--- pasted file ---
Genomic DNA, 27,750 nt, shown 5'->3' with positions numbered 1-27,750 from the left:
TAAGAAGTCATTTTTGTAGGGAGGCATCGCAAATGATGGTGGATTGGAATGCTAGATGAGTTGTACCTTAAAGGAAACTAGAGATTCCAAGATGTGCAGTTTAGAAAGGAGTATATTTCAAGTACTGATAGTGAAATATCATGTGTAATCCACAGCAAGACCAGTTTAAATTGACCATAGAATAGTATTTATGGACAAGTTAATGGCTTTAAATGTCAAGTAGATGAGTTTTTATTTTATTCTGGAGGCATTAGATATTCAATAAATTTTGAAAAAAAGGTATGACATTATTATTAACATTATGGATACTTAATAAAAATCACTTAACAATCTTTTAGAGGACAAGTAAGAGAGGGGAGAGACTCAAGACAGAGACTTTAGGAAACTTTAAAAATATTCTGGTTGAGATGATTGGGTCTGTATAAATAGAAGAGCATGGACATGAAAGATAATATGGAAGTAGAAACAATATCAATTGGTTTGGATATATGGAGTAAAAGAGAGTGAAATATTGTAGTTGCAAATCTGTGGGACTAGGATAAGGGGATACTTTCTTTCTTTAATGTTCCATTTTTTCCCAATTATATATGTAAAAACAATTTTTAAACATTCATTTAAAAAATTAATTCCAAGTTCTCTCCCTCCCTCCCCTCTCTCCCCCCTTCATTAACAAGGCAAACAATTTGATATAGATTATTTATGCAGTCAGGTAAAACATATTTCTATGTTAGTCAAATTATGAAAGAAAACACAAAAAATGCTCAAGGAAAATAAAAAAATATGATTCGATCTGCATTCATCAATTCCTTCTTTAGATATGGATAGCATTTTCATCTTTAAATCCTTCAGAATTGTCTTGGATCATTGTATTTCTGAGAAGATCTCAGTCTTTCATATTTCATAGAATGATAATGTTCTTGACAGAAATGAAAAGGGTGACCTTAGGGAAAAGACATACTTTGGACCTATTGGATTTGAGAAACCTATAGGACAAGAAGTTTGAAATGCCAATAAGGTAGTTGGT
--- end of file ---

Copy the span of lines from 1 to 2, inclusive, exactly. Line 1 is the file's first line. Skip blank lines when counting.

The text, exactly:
Genomic DNA, 27,750 nt, shown 5'->3' with positions numbered 1-27,750 from the left:
TAAGAAGTCATTTTTGTAGGGAGGCATCGCAAATGATGGTGGATTGGAATGCTAGATGAGTTGTACCTTAAAGGAAACTAGAGATTCCAAGATGTGCAGTTTAGAAAGGAGTATATTTCAAGTACTGATAGTGAAATATCATGTGTAATCCACAGCAAGACCAGTTTAAATTGACCATAGAATAGTATTTATGGACAAGTTAATGGCTTTAAATGTCAAGTAGATGAGTTTTTATTTTATTCTGGAGGCATTAGATATTCAATAAATTTTGAAAAAAAGGTATGACATTATTATTAACATTATGGATACTTAATAAAAATCACTTAACAATCTTTTAGAGGACAAGTAAGAGAGGGGAGAGACTCAAGACAGAGACTTTAGGAAACTTTAAAAATATTCTGGTTGAGATGATTGGGTCTGTATAAATAGAAGAGCATGGACATGAAAGATAATATGGAAGTAGAAACAATATCAATTGGTTTGGATATATGGAGTAAAAGAGAGTGAAATATTGTAGTTGCAAATCTGTGGGACTAGGATAAGGGGATACTTTCTTTCTTTAATGTTCCATTTTTTCCCAATTATATATGTAAAAACAATTTTTAAACATTCATTTAAAAAATTAATTCCAAGTTCTCTCCCTCCCTCCCCTCTCTCCCCCCTTCATTAACAAGGCAAACAATTTGATATAGATTATTTATGCAGTCAGGTAAAACATATTTCTATGTTAGTCAAATTATGAAAGAAAACACAAAAAATGCTCAAGGAAAATAAAAAAATATGATTCGATCTGCATTCATCAATTCCTTCTTTAGATATGGATAGCATTTTCATCTTTAAATCCTTCAGAATTGTCTTGGATCATTGTATTTCTGAGAAGATCTCAGTCTTTCATATTTCATAGAATGATAATGTTCTTGACAGAAATGAAAAGGGTGACCTTAGGGAAAAGACATACTTTGGACCTATTGGATTTGAGAAACCTATAGGACAAGAAGTTTGAAATGCCAATAAGGTAGTTGGT